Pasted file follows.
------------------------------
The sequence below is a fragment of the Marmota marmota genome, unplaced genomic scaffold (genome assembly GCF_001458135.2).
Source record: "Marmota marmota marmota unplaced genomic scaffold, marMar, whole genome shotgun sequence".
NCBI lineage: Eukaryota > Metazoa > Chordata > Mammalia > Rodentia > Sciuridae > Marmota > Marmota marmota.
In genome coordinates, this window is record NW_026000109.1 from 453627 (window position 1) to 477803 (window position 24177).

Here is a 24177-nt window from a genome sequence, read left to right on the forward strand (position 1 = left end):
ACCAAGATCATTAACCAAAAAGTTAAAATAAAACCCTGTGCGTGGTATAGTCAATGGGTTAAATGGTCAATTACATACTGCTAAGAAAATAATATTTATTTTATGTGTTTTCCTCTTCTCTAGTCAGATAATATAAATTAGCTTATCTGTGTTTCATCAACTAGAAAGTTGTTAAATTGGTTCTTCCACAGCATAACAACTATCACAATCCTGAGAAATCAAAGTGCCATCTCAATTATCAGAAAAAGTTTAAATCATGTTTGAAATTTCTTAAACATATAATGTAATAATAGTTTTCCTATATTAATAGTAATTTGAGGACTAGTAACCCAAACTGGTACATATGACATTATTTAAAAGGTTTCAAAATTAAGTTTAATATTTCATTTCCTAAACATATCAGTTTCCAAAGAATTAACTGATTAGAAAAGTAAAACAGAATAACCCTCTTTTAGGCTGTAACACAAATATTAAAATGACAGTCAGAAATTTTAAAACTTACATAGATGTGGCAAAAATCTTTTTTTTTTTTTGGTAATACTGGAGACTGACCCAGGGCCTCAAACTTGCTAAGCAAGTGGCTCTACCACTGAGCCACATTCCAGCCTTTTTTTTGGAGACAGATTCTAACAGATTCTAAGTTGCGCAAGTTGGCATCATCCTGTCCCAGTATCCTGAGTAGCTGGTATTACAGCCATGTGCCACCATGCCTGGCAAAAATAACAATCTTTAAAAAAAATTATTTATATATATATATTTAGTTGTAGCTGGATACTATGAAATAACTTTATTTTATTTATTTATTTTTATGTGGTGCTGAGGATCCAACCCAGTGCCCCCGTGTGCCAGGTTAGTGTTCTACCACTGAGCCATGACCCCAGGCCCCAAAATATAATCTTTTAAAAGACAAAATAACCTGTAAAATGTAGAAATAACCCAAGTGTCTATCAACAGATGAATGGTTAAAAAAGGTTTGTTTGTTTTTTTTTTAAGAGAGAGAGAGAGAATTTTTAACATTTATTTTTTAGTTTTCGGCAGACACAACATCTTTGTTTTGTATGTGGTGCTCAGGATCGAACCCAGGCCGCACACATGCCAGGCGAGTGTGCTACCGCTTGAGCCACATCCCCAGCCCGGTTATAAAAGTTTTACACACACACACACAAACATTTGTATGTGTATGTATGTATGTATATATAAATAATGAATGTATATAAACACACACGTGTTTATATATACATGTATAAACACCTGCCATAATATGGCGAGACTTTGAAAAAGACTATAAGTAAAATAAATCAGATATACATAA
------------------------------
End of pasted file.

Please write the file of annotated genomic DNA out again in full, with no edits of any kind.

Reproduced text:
The sequence below is a fragment of the Marmota marmota genome, unplaced genomic scaffold (genome assembly GCF_001458135.2).
Source record: "Marmota marmota marmota unplaced genomic scaffold, marMar, whole genome shotgun sequence".
NCBI lineage: Eukaryota > Metazoa > Chordata > Mammalia > Rodentia > Sciuridae > Marmota > Marmota marmota.
In genome coordinates, this window is record NW_026000109.1 from 453627 (window position 1) to 477803 (window position 24177).

Here is a 24177-nt window from a genome sequence, read left to right on the forward strand (position 1 = left end):
ACCAAGATCATTAACCAAAAAGTTAAAATAAAACCCTGTGCGTGGTATAGTCAATGGGTTAAATGGTCAATTACATACTGCTAAGAAAATAATATTTATTTTATGTGTTTTCCTCTTCTCTAGTCAGATAATATAAATTAGCTTATCTGTGTTTCATCAACTAGAAAGTTGTTAAATTGGTTCTTCCACAGCATAACAACTATCACAATCCTGAGAAATCAAAGTGCCATCTCAATTATCAGAAAAAGTTTAAATCATGTTTGAAATTTCTTAAACATATAATGTAATAATAGTTTTCCTATATTAATAGTAATTTGAGGACTAGTAACCCAAACTGGTACATATGACATTATTTAAAAGGTTTCAAAATTAAGTTTAATATTTCATTTCCTAAACATATCAGTTTCCAAAGAATTAACTGATTAGAAAAGTAAAACAGAATAACCCTCTTTTAGGCTGTAACACAAATATTAAAATGACAGTCAGAAATTTTAAAACTTACATAGATGTGGCAAAAATCTTTTTTTTTTTTTGGTAATACTGGAGACTGACCCAGGGCCTCAAACTTGCTAAGCAAGTGGCTCTACCACTGAGCCACATTCCAGCCTTTTTTTTGGAGACAGATTCTAACAGATTCTAAGTTGCGCAAGTTGGCATCATCCTGTCCCAGTATCCTGAGTAGCTGGTATTACAGCCATGTGCCACCATGCCTGGCAAAAATAACAATCTTTAAAAAAAATTATTTATATATATATATTTAGTTGTAGCTGGATACTATGAAATAACTTTATTTTATTTATTTATTTTTATGTGGTGCTGAGGATCCAACCCAGTGCCCCCGTGTGCCAGGTTAGTGTTCTACCACTGAGCCATGACCCCAGGCCCCAAAATATAATCTTTTAAAAGACAAAATAACCTGTAAAATGTAGAAATAACCCAAGTGTCTATCAACAGATGAATGGTTAAAAAAGGTTTGTTTGTTTTTTTTTTAAGAGAGAGAGAGAGAATTTTTAACATTTATTTTTTAGTTTTCGGCAGACACAACATCTTTGTTTTGTATGTGGTGCTCAGGATCGAACCCAGGCCGCACACATGCCAGGCGAGTGTGCTACCGCTTGAGCCACATCCCCAGCCCGGTTATAAAAGTTTTACACACACACACACAAACATTTGTATGTGTATGTATGTATGTATATATAAATAATGAATGTATATAAACACACACGTGTTTATATATACATGTATAAACACCTGCCATAATATGGCGAGACTTTGAAAAAGACTATAAGTAAAATAAATCAGATATACATAA